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Review: Magic Mike XXL

Director: Gregory Jacobs (Windchill, Criminal)
Writer: Reid Carolin
Producers: Reid Carolin, Gregory Jacobs, Channing Tatum, Nick Wechsler
Starring: Channing Tatum, Matt Bomer, Joe Manganiello, Kevin Nash, Adam Rodriguez, Gabriel Iglesias, Amber Heard, Donald Glover, Andie MacDowell, Elizabeth Banks, Jada Pinkett Smith
MPAA Rating: R
Running time: 115 min.



My original posting of this review can be found on LetterBoxd.


WThree years ago, Steven Soderbergh’s Magic Mike surprised many viewers (including this one) by not only being a good film, but by taking a dark look into the dangers of the intoxicating lifestyle of the male stripper. Centered as much on the rise and fall of Alex Pettyfer’s ingenue character as it was on Channing Tatum’s eponymous figure, Magic Mike showed viewers the allure of this life before hitting them with the harsh realities that lurked within. This narrative shift was an unexpected turn from a movie that was marketed, and began, as a lurid piece of sensationalism loaded with scantily clad men gyrating on eager women. Some walked away disappointed that the movie didn’t live up to the night of unfiltered debauchery it perceived itself as. Those who were have had their complaints answered and then some with Magic Mike XXL, the unlikely sequel to the surprise hit which more than fills up the quota for intense and highly erotic male dancing that the first eventually veered away from.

Magic Mike XXL opens up with a look at Tatum’s Mike Lane living in his quiet dream of running his own custom furniture business, the one he spent much of the first film dreaming about realizing. Things could be better, as he only has one employee and finances are so pinched he can’t even provide him with health care, but he’s out of the stripper game and away from the seedier aspects that took hold of his protege three years ago. Then, Mike gets a call from old friend and co-stripper Tarzan (Kevin Nash), letting him know that his whole former gang is going to be swinging by his area on their way to a stripper convention in Myrtle Beach and it’s not long before he’s on the road ready to bust out some new moves. As the sequel formula tends to go, Magic Mike XXL promises to be bigger and better than ever before and it makes sure to earn every crumpled dollar bill the audience tosses on the stage for it.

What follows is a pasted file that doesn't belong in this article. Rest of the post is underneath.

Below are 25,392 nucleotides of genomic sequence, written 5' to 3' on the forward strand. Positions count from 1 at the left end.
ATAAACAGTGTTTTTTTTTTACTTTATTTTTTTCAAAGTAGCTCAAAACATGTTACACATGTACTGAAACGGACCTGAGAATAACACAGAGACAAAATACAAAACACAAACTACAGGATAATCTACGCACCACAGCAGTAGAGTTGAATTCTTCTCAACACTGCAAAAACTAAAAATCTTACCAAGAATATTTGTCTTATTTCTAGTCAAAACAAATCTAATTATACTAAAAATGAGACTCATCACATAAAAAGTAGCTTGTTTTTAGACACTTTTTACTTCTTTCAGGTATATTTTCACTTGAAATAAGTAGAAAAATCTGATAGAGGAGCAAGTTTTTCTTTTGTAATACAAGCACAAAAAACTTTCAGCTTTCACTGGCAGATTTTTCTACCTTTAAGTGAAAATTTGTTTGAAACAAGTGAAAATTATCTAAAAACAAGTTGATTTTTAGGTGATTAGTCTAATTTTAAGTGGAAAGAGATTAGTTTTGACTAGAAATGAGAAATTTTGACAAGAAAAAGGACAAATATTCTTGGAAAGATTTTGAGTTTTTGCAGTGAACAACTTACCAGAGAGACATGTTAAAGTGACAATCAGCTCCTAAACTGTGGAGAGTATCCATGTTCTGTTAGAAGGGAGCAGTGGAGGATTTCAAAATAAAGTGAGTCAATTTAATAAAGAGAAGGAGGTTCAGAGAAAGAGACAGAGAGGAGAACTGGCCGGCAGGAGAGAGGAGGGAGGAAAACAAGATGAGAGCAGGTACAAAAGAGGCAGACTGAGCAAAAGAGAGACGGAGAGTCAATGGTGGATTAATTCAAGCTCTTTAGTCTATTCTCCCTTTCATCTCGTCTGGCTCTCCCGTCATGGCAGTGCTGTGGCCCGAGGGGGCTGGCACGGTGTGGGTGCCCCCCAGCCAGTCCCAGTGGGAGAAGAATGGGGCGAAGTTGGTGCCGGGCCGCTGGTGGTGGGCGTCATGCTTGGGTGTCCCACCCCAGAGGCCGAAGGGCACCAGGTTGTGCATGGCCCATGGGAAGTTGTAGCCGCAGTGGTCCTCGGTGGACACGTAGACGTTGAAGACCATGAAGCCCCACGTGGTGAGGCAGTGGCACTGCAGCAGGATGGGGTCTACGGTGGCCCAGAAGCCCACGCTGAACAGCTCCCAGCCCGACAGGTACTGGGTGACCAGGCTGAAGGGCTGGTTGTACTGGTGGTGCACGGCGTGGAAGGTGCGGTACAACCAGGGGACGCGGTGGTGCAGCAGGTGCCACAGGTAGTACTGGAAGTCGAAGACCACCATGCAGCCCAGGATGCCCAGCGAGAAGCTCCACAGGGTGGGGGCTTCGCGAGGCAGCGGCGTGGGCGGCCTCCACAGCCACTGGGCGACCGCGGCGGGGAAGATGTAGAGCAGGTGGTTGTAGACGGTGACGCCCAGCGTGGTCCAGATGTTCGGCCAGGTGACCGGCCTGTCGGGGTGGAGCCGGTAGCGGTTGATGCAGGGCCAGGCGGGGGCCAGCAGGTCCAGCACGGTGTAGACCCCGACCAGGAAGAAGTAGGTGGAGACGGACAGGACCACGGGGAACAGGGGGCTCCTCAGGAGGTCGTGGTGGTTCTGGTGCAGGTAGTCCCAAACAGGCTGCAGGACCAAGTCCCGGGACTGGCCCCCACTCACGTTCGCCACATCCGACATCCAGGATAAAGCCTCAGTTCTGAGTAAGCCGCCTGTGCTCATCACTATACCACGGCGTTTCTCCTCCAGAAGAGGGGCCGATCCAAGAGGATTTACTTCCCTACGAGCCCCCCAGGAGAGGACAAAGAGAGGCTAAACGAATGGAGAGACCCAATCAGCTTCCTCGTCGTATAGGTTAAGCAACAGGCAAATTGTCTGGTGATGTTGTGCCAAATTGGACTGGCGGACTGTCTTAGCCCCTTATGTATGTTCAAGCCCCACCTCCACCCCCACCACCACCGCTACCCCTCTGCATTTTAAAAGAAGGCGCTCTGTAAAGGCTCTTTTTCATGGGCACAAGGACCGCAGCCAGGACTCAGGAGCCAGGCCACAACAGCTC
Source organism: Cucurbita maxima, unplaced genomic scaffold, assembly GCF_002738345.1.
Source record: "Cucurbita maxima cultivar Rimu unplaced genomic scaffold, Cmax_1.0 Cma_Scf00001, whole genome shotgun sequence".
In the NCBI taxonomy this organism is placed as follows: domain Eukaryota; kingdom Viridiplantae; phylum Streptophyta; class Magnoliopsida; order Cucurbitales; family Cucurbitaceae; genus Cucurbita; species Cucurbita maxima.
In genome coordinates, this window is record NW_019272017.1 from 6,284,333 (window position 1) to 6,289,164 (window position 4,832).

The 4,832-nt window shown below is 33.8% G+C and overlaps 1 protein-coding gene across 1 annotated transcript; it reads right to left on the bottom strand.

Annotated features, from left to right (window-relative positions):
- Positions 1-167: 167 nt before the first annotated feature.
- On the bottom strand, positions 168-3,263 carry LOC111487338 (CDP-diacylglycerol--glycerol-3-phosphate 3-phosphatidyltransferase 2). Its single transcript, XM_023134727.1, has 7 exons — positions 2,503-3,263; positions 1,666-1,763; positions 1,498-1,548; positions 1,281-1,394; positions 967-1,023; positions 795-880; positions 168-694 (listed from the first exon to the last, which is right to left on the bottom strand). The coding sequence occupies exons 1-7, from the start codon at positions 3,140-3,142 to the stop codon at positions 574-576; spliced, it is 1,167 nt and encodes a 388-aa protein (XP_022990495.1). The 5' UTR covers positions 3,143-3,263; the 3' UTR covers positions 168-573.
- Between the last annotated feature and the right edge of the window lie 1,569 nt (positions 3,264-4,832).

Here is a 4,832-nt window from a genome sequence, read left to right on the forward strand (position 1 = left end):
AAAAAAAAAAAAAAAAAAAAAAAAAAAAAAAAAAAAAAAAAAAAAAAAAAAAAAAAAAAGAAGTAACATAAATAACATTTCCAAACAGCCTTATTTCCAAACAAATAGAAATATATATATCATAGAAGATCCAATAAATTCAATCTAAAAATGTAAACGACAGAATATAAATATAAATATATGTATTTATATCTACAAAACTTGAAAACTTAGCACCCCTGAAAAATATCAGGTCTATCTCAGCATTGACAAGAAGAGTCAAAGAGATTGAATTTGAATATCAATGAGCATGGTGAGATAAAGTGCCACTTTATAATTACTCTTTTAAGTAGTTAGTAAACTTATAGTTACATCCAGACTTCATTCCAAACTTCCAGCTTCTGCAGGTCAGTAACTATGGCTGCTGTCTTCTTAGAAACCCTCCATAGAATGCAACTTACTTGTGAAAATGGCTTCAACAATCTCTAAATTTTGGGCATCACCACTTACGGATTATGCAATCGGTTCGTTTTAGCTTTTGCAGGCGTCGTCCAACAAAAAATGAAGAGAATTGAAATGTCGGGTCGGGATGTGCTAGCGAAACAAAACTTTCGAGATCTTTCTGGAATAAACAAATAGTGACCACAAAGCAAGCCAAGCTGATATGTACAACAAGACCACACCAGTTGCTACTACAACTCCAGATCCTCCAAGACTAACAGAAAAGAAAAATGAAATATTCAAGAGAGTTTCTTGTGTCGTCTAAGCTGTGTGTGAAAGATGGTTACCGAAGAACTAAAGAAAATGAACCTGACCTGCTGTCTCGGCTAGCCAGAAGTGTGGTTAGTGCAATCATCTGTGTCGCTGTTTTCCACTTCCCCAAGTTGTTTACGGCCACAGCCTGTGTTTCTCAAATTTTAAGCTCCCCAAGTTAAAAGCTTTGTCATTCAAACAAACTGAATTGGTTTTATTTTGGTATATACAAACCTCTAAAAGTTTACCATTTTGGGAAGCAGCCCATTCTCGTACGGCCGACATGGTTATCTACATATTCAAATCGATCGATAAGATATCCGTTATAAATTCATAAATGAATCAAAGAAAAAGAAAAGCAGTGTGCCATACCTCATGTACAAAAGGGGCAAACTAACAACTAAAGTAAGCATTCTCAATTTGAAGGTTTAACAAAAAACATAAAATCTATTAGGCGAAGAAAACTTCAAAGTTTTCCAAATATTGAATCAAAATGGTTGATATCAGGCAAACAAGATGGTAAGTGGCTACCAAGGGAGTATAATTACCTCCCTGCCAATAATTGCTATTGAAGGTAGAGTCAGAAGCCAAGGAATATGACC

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Terracotta Classic Kung Fu Collection

Being a martial arts movie fan in the UK is tough. When I first really got into the genre at the turn of the millennium, when I was at uni, a DVD label called Hong Kong Legends appeared and it was like mana from heaven. They released 101 classic martial arts films in total, largely from the Golden Harvest vaults. Through their beautifully remastered DVD’s, usually packed with features, I was able to work my way through the early films of Jackie Chan, discover the joy of Sammo Hung’s master works and uncover a wealth of classic action movies from Hong Kong. Unfortunately, as the decade moved on, key members of the Hong Kong Legends team left to work for Dragon Dynasty in the US and the label’s output dwindled and eventually it folded completely. The Cine Asia label formed during this time, bringing out a number of modern Asian action films and even eventually re-releasing most of the big name Hong Kong Legends releases. They never delved deeper into the wealth of old school kung fu available in East Asia though and eventually they too fell by the wayside.

The biggest martial arts gap in UK home entertainment is the lack of Shaw Brothers films. Momentum Pictures started bringing out a few, but gave up before they really got going. Momentum have disappeared now too (although they were bought up by eOne), so these days fans of old school kung-fu are left with that one bunch of Hong Kong Legends releases, floating around in various formats, and little else to quench their hunger for retro kung-fu violence.

Praise the high-kicking Lord then for Terracotta distribution. Just when all hope was lost, they have introduced their very own ‘Classic Kung Fu Collection’. Since the end of last year, Terracotta have been gradually treating UK fans to some rare old school kung fu classics. They’ve only got four out so far, but as my brief reviews of them all below will attest, they’re well worth a watch and, fingers crossed, hopefully we’ll be seeing more in the future.